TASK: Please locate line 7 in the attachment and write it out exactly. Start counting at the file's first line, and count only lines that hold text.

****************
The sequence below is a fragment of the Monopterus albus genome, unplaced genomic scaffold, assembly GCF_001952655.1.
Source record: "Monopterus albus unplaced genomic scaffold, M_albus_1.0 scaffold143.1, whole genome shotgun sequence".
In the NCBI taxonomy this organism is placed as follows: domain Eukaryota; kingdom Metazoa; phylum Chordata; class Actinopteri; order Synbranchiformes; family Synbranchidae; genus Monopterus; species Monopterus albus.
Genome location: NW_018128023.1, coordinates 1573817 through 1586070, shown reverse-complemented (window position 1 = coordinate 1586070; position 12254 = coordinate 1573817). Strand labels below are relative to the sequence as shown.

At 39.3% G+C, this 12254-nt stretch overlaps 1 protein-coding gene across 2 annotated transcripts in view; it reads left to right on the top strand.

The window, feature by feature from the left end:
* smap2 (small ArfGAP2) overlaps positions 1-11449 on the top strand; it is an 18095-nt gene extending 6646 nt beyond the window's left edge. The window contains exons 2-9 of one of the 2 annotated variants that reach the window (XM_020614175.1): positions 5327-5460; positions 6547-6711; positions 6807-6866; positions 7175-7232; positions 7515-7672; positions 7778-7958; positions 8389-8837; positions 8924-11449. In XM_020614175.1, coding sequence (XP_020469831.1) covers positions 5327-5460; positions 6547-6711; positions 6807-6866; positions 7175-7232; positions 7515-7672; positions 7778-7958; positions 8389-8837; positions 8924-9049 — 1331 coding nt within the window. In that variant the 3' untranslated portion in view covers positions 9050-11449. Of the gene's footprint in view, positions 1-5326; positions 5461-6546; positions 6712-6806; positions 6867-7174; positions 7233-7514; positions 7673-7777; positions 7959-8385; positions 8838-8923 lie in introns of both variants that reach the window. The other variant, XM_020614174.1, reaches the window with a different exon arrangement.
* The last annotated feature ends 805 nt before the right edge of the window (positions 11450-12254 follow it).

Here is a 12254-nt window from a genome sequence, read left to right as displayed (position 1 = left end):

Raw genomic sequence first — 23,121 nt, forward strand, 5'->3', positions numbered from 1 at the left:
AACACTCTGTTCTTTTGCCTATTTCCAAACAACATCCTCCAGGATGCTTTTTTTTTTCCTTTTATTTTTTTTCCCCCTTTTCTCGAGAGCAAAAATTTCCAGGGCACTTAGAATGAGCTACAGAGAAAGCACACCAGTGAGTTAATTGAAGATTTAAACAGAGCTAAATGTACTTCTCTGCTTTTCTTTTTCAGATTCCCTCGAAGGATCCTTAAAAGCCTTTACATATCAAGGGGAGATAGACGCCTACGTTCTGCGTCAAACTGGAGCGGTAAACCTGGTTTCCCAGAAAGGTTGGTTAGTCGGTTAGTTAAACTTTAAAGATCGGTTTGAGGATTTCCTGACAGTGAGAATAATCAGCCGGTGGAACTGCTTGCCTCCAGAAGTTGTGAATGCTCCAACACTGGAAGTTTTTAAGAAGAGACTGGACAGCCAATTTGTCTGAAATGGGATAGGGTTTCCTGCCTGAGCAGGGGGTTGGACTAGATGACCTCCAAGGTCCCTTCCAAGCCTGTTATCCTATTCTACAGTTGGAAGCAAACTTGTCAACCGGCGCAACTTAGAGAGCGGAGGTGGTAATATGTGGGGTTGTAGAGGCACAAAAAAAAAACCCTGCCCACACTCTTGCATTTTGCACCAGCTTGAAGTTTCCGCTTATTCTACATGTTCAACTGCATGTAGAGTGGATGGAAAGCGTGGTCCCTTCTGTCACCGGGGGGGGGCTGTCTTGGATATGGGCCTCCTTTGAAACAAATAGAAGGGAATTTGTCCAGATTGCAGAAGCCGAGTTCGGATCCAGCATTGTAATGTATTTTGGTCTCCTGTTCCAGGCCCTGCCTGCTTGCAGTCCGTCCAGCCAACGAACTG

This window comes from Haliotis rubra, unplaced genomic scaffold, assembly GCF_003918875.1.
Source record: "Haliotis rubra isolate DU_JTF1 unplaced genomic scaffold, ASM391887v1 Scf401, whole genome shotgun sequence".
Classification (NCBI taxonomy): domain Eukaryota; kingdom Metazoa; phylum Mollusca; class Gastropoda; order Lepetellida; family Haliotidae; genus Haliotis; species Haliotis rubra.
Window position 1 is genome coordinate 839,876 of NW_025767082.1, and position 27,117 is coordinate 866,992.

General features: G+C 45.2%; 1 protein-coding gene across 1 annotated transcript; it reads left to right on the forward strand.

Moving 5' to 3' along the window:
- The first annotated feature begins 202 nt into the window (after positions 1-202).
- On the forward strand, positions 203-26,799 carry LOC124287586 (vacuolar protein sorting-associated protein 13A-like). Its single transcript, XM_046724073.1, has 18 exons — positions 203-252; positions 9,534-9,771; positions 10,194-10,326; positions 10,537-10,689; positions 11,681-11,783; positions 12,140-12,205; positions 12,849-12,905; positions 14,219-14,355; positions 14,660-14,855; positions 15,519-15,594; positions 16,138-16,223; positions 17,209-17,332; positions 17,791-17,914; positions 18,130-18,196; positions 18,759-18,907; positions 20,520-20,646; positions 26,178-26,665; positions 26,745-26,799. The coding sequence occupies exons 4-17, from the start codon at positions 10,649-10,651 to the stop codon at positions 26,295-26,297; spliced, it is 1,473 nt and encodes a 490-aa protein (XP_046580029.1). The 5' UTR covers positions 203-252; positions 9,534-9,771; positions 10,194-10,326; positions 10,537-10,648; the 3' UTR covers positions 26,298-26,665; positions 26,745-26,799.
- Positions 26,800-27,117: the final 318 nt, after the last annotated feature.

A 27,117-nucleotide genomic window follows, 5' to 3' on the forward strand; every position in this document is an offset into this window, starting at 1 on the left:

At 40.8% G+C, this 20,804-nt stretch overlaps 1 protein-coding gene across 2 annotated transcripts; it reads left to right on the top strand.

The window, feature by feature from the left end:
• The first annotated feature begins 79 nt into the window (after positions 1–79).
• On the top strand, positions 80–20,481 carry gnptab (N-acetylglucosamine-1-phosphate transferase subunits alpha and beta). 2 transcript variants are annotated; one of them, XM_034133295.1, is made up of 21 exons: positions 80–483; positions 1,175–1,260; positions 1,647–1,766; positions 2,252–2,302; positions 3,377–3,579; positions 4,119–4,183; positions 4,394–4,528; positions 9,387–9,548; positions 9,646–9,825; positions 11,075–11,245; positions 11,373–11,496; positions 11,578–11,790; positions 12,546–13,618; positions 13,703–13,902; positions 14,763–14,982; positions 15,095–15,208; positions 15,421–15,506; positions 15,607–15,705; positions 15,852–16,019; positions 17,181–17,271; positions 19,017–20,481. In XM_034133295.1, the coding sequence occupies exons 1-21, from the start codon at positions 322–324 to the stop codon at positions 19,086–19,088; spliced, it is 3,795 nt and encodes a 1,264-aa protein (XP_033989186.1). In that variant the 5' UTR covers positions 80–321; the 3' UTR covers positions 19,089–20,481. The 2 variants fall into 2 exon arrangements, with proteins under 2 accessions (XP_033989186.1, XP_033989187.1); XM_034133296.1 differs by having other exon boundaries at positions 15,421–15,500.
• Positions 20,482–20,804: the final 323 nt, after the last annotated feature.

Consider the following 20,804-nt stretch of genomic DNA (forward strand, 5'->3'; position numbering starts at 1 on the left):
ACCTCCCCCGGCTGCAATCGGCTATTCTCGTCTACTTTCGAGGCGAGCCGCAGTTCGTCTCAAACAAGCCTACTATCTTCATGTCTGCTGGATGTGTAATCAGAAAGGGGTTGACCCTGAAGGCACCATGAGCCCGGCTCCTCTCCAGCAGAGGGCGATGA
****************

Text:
* smap2 (small ArfGAP2) overlaps positions 1-11449 on the top strand; it is an 18095-nt gene extending 6646 nt beyond the window's left edge. The window contains exons 2-9 of one of the 2 annotated variants that reach the window (XM_020614175.1): positions 5327-5460; positions 6547-6711; positions 6807-6866; positions 7175-7232; positions 7515-7672; positions 7778-7958; positions 8389-8837; positions 8924-11449. In XM_020614175.1, coding sequence (XP_020469831.1) covers positions 5327-5460; positions 6547-6711; positions 6807-6866; positions 7175-7232; positions 7515-7672; positions 7778-7958; positions 8389-8837; positions 8924-9049 — 1331 coding nt within the window. In that variant the 3' untranslated portion in view covers positions 9050-11449. Of the gene's footprint in view, positions 1-5326; positions 5461-6546; positions 6712-6806; positions 6867-7174; positions 7233-7514; positions 7673-7777; positions 7959-8385; positions 8838-8923 lie in introns of both variants that reach the window. The other variant, XM_020614174.1, reaches the window with a different exon arrangement.